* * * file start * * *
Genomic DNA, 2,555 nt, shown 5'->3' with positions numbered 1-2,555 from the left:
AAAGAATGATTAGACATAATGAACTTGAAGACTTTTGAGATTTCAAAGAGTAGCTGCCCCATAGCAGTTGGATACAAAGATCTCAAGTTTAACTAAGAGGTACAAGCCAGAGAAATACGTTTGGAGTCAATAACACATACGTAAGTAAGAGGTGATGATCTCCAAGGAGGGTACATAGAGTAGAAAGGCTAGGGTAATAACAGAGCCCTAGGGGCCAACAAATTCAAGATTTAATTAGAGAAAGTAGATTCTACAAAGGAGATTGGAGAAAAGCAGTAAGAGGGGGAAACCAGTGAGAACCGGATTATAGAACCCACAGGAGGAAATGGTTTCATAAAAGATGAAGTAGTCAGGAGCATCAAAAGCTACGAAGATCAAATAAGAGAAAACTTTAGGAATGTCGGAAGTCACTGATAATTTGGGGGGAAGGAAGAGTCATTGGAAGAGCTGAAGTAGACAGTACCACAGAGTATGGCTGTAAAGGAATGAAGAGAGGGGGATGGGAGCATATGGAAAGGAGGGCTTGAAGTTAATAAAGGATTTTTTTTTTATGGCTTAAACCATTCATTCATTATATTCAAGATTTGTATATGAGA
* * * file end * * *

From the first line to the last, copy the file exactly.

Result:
Genomic DNA, 2,555 nt, shown 5'->3' with positions numbered 1-2,555 from the left:
AAAGAATGATTAGACATAATGAACTTGAAGACTTTTGAGATTTCAAAGAGTAGCTGCCCCATAGCAGTTGGATACAAAGATCTCAAGTTTAACTAAGAGGTACAAGCCAGAGAAATACGTTTGGAGTCAATAACACATACGTAAGTAAGAGGTGATGATCTCCAAGGAGGGTACATAGAGTAGAAAGGCTAGGGTAATAACAGAGCCCTAGGGGCCAACAAATTCAAGATTTAATTAGAGAAAGTAGATTCTACAAAGGAGATTGGAGAAAAGCAGTAAGAGGGGGAAACCAGTGAGAACCGGATTATAGAACCCACAGGAGGAAATGGTTTCATAAAAGATGAAGTAGTCAGGAGCATCAAAAGCTACGAAGATCAAATAAGAGAAAACTTTAGGAATGTCGGAAGTCACTGATAATTTGGGGGGAAGGAAGAGTCATTGGAAGAGCTGAAGTAGACAGTACCACAGAGTATGGCTGTAAAGGAATGAAGAGAGGGGGATGGGAGCATATGGAAAGGAGGGCTTGAAGTTAATAAAGGATTTTTTTTTTATGGCTTAAACCATTCATTCATTATATTCAAGATTTGTATATGAGA